Note: I use the "activity" term here as a mean for threads or processes, since the discussion on uses of semaphores is more general than the context of Java.

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+1 for demonstrating why this design is impossible. –  djechlin Mar 7 '13 at 3:33
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Kludging something onto Semaphore is a bit odd, if it's even doable. It's also going to cause burstiness - if you're limiting to 10k QPS, every second, you're going to reset and get 10000 queries at once. Why not use an existing RateLimiter implementation?:

http://docs.guava-libraries.googlecode.com/git/javadoc/com/google/common/util/concurrent/RateLimiter.html

Or take a peek at the code for inspiration, at the least:

http://code.google.com/p/guava-libraries/source/browse/guava/src/com/google/common/util/concurrent/RateLimiter.java?name=v13.0-rc2

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Isn't threadsafe, because if between the two lines another thread releases a permit, semaphore's capacity will actually increase above its original maximum.

This should be solved by synchronization, also enforce that every semaphore.release() to be in a synchronized block, e.g.

synchronize(lock) {
    int usedPermits = totalPermits - semaphore.availablePermits();
    semaphore.release(usedPermits);
}

However, this might not be enough if you want to ensure that number of permits does not exceed the totalPermits because even with the synchronized release all block, if a thread called release afterwords the semaphore will exceed totalPermits.

You might implement a function that threads call to release permits without calling semaphore.release() directly, e.g.

void limitedRelease(){
  synchronize(lock) {
    if(semaphore.availablePermits() < totalPermits ) {
      semaphore.release();
    }    
  }  
}
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I think the first part of your question is simply incorrect: adding synchronized for semaphore is not going to solve the very first problem. Please note that all method in Semaphore is not synchorized, that means, even you are synchronizing the semaphore instance, you are not blocking other release() during the execution of synchronized block. Synchronizing every access to semaphore as suggested in your last part will solve the problem. However imho, it is really weird to synchronize on a semaphore... :P It is better to handcraft a semaphore-like obj (it is simple), using synchronized –  Adrian Shum Feb 20 '13 at 1:56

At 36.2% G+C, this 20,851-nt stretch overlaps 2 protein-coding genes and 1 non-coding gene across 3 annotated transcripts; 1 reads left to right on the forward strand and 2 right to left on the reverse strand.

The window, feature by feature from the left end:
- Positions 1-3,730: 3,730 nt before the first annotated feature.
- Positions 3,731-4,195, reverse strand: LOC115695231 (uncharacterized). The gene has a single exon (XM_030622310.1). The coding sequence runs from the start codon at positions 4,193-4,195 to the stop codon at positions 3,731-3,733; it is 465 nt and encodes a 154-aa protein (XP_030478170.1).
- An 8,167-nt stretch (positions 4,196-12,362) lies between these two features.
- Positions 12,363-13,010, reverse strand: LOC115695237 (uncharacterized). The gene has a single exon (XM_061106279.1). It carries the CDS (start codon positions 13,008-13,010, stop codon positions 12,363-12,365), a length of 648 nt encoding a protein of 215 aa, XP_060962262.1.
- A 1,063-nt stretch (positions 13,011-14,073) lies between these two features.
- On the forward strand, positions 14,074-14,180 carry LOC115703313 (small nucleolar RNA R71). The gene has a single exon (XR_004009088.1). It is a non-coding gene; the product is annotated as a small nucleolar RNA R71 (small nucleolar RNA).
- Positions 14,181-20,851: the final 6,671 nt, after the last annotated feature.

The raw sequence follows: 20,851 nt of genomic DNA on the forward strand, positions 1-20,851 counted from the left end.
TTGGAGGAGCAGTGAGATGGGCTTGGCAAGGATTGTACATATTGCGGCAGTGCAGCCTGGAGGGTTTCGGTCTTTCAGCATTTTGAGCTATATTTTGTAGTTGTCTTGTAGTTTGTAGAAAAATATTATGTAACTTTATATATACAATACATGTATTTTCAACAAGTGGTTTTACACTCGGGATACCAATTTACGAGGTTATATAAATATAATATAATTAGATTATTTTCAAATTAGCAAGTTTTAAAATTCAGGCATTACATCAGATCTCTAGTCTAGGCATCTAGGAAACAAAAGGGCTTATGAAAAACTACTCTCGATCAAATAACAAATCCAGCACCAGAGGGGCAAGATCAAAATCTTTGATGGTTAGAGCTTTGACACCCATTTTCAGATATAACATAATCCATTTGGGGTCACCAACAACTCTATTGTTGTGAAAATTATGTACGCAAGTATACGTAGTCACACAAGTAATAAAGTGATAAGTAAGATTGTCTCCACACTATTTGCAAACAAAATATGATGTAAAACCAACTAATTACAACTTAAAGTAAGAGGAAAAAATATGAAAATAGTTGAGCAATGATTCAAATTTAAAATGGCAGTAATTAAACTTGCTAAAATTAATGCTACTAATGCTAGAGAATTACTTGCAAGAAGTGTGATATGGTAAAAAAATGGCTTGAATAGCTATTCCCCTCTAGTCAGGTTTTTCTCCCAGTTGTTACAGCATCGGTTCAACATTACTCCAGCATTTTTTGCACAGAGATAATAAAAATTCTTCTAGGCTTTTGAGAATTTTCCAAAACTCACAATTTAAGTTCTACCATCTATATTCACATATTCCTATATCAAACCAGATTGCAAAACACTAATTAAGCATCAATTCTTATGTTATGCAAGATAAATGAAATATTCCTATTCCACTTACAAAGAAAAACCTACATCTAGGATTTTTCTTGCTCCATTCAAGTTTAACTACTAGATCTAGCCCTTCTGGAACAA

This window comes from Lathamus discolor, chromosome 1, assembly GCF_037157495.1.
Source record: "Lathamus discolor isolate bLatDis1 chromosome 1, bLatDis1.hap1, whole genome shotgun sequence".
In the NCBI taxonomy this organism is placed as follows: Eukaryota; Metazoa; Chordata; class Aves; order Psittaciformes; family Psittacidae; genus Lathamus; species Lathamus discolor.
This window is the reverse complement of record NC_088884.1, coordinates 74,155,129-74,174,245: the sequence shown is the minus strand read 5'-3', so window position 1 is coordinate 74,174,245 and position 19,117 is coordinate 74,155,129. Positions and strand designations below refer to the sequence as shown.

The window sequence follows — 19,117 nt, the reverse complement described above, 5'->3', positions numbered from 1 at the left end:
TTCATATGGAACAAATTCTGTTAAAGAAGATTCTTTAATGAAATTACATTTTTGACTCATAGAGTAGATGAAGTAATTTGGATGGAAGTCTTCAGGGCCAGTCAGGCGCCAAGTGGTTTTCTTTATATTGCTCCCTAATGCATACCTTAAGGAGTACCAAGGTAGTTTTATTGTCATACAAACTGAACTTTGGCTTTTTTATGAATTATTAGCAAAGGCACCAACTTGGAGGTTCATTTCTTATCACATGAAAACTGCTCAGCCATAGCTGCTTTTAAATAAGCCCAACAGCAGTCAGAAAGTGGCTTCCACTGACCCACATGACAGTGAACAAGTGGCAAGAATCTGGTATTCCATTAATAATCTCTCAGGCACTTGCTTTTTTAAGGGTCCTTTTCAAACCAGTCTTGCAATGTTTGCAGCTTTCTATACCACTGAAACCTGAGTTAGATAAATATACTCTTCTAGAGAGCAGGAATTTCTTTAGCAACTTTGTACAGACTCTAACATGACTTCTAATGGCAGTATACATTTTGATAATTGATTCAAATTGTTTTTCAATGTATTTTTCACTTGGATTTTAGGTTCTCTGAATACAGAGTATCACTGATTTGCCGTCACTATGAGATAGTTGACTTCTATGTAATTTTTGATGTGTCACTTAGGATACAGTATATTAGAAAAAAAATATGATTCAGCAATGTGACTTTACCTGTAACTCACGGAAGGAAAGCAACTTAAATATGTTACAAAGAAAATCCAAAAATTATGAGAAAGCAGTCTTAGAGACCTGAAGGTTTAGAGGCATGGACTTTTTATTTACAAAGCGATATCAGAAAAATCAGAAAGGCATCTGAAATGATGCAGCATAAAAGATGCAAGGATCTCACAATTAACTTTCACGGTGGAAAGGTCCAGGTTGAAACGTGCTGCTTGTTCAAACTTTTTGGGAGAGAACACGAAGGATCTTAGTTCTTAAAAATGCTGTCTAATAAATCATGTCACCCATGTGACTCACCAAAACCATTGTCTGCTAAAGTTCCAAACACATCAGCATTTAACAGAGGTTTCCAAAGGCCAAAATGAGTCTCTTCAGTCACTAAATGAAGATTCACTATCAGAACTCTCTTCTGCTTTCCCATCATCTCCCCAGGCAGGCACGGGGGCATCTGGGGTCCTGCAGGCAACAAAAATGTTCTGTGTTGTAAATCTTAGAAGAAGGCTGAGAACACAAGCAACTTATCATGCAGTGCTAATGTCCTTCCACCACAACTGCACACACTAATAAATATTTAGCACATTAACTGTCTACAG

This still isn't threadsafe. You're making the assumption that Semaphore does synchronize(this) or equivalent. It doesn't say that it does, and in fact delegates to a Sync object to provide fair and non-fair access, at least in OpenJDK: grepcode.com/file/repository.grepcode.com/java/root/jdk/openjdk/… –  James Feb 20 '13 at 1:57
    
I gave it another thought, and I agree it is more natural to synchronized on a common object. But still I do not see there is any assumptions that Semaphore functions are synchronized. –  iTech Feb 20 '13 at 2:07
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Why don't you extend the standard Semaphore class and override its methods, but make them synchronized:

public class Semaphore extends java.util.concurrent.Semaphore {
public Semaphore(int permits)
{
    super(permits);
}

public synchronized void releaseAll()
{
    super.release(super.drainPermits());
}   
}
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The point is to avoid synchronization. –  djechlin Sep 3 '13 at 18:04
    
agree, that a bad solution –  il4.serg Sep 4 '13 at 9:58